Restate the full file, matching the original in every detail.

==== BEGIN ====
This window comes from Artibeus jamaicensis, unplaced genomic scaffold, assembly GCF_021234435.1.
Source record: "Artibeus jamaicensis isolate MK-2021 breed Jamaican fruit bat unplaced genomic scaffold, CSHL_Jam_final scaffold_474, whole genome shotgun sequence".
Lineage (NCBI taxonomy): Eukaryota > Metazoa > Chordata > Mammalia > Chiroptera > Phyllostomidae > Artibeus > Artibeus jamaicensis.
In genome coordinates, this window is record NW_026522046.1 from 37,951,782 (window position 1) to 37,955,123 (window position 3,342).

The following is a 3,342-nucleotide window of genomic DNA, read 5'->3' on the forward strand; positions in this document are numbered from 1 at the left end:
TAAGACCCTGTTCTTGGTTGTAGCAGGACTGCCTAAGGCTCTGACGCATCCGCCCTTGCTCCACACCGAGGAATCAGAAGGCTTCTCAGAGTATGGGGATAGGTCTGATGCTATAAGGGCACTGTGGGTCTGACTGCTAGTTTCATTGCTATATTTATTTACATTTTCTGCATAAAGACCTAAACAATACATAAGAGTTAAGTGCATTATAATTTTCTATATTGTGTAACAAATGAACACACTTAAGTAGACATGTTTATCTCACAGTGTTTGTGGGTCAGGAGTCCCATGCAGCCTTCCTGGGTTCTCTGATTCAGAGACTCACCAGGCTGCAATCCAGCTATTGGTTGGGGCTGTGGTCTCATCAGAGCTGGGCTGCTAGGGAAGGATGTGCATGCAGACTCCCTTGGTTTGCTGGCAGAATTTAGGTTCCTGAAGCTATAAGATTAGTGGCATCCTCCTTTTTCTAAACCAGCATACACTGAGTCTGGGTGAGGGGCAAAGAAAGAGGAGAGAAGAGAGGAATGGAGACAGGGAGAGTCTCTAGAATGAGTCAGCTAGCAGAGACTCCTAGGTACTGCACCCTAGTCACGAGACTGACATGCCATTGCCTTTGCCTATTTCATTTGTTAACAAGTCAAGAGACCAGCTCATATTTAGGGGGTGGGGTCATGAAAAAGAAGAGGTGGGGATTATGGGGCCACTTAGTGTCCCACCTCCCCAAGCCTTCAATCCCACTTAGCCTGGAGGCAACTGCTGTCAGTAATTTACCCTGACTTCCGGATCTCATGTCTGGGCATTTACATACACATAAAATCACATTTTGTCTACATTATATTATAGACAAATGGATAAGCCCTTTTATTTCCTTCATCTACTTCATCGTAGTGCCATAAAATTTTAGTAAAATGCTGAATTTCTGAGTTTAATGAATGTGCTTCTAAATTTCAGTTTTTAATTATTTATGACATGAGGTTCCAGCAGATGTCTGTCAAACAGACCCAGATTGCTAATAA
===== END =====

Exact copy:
This window comes from Artibeus jamaicensis, unplaced genomic scaffold, assembly GCF_021234435.1.
Source record: "Artibeus jamaicensis isolate MK-2021 breed Jamaican fruit bat unplaced genomic scaffold, CSHL_Jam_final scaffold_474, whole genome shotgun sequence".
Lineage (NCBI taxonomy): Eukaryota > Metazoa > Chordata > Mammalia > Chiroptera > Phyllostomidae > Artibeus > Artibeus jamaicensis.
In genome coordinates, this window is record NW_026522046.1 from 37,951,782 (window position 1) to 37,955,123 (window position 3,342).

The following is a 3,342-nucleotide window of genomic DNA, read 5'->3' on the forward strand; positions in this document are numbered from 1 at the left end:
TAAGACCCTGTTCTTGGTTGTAGCAGGACTGCCTAAGGCTCTGACGCATCCGCCCTTGCTCCACACCGAGGAATCAGAAGGCTTCTCAGAGTATGGGGATAGGTCTGATGCTATAAGGGCACTGTGGGTCTGACTGCTAGTTTCATTGCTATATTTATTTACATTTTCTGCATAAAGACCTAAACAATACATAAGAGTTAAGTGCATTATAATTTTCTATATTGTGTAACAAATGAACACACTTAAGTAGACATGTTTATCTCACAGTGTTTGTGGGTCAGGAGTCCCATGCAGCCTTCCTGGGTTCTCTGATTCAGAGACTCACCAGGCTGCAATCCAGCTATTGGTTGGGGCTGTGGTCTCATCAGAGCTGGGCTGCTAGGGAAGGATGTGCATGCAGACTCCCTTGGTTTGCTGGCAGAATTTAGGTTCCTGAAGCTATAAGATTAGTGGCATCCTCCTTTTTCTAAACCAGCATACACTGAGTCTGGGTGAGGGGCAAAGAAAGAGGAGAGAAGAGAGGAATGGAGACAGGGAGAGTCTCTAGAATGAGTCAGCTAGCAGAGACTCCTAGGTACTGCACCCTAGTCACGAGACTGACATGCCATTGCCTTTGCCTATTTCATTTGTTAACAAGTCAAGAGACCAGCTCATATTTAGGGGGTGGGGTCATGAAAAAGAAGAGGTGGGGATTATGGGGCCACTTAGTGTCCCACCTCCCCAAGCCTTCAATCCCACTTAGCCTGGAGGCAACTGCTGTCAGTAATTTACCCTGACTTCCGGATCTCATGTCTGGGCATTTACATACACATAAAATCACATTTTGTCTACATTATATTATAGACAAATGGATAAGCCCTTTTATTTCCTTCATCTACTTCATCGTAGTGCCATAAAATTTTAGTAAAATGCTGAATTTCTGAGTTTAATGAATGTGCTTCTAAATTTCAGTTTTTAATTATTTATGACATGAGGTTCCAGCAGATGTCTGTCAAACAGACCCAGATTGCTAATAA